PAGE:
Katy Trail Day 2 – Flat and Flats from St. Charles to Rhineland (68 miles)

Today started with a nice breakfast send off from Deacon Larry and his wife Mary.  They were amazingly wonderful hosts.  Dcn. Larry likes to come out to Kentucky to Gethsemane Abbey for retreats – so maybe we can convince him to head our way before/after so that we can return the hospitality.

The weather for today looked to be a great forecast.  Doesn’t get much nicer than a cool start and highs in the upper 70s or lower 80s.  (But note the forecast for later in the week when we are making our way back – 95 degrees.)


At the St. Charles trailhead, they have a couple of cabooses, so it seemed like a good place to get our start-of-day obligatory picture.


Today’s trip was about 68 miles.  We had originally planned a few extra miles of side-trip into Hermann, but decided later to hold off on the extra trip.

Throughout the 68 miles, the entire trail is very flat.  The Katy is a crushed limestone surface and pretty well maintained.  We rode over a few minor washout repairs, but no major trail ruts or problems.  The trail is fairly smooth, but the buzz of the gravel is a constant companion, and the surface doesn’t allow you to coast much.  So although it is very flat, you are constantly working to keep the pedals turning.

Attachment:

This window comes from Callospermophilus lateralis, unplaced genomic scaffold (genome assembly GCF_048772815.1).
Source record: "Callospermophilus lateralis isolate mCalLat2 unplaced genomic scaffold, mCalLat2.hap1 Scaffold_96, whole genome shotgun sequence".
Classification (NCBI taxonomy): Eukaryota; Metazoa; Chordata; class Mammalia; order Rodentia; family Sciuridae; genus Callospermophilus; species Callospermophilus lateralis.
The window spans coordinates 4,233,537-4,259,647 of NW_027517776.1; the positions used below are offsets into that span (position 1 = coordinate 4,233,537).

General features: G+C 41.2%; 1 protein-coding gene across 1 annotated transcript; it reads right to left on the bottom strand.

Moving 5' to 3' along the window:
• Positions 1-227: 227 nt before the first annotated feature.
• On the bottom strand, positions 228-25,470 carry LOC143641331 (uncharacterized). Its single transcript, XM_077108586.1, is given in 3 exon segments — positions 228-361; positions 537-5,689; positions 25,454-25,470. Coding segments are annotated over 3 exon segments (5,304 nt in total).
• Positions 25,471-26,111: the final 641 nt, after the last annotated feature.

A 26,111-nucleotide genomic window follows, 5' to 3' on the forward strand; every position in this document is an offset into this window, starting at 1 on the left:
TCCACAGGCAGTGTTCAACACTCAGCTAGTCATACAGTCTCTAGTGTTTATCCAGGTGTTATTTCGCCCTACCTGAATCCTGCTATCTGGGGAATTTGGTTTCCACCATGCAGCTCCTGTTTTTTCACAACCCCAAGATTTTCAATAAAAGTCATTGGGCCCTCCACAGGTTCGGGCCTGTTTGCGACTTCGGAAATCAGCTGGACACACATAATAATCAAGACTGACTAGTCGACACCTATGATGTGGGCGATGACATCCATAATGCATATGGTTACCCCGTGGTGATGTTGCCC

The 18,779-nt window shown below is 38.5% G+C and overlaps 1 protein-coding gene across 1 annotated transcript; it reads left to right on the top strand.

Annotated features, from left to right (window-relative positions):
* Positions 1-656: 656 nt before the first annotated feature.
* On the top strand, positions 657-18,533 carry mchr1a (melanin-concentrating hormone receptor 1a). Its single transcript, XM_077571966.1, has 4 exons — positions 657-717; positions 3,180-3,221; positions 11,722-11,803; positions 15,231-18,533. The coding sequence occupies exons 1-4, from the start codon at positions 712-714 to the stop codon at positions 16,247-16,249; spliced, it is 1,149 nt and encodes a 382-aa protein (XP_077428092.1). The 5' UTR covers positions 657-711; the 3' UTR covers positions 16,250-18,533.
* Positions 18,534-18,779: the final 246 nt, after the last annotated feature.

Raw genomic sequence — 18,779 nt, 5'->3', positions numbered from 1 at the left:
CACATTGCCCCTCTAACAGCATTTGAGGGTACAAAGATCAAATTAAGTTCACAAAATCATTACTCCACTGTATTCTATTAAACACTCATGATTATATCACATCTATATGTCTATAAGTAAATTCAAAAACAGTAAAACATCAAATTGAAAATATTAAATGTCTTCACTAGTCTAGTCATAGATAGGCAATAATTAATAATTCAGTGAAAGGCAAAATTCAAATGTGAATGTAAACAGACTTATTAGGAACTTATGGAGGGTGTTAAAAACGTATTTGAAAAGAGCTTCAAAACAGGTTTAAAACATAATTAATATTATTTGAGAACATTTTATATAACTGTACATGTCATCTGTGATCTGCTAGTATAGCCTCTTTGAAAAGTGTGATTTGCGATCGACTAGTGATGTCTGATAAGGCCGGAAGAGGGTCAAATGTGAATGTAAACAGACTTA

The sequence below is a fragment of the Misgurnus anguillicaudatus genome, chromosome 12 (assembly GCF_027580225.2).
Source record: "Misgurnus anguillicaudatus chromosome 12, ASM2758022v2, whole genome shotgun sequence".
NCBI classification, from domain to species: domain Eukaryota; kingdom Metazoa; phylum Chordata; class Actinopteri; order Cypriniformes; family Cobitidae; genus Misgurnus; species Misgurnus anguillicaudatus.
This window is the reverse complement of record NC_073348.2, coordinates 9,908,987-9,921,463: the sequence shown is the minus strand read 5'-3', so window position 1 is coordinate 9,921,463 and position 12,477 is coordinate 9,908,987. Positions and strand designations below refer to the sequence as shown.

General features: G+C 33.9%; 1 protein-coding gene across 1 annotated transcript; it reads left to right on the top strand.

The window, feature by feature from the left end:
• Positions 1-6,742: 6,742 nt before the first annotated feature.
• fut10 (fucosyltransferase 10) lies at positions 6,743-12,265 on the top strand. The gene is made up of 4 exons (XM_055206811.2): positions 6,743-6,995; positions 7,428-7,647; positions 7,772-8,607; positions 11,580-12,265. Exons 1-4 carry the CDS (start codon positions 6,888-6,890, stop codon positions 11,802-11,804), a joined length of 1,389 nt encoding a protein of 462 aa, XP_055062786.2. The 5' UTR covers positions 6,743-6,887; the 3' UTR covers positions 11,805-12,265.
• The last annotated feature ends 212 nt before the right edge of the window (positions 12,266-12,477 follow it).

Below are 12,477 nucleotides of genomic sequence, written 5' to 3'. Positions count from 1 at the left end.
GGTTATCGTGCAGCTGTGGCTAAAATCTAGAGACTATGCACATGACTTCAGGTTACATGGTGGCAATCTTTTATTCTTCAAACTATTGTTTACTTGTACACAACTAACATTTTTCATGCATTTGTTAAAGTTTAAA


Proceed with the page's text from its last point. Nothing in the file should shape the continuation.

We were told to expect nearly all shaded area today.  I would say we were about 70% shaded and 30% very direct sun.  Parts of the trail are canopied with trees, but there are very long stretches where you are adjacent to, or down the middle of farm land with absolutely no cover at all.

On the east end of the Katy, most of the trail is close to the Missouri River.  Sometimes, it is only a few feet, and other times you are a few hundred yards.

We saw several places where these murals up to draw attention to the construction of the Katy through the land trust.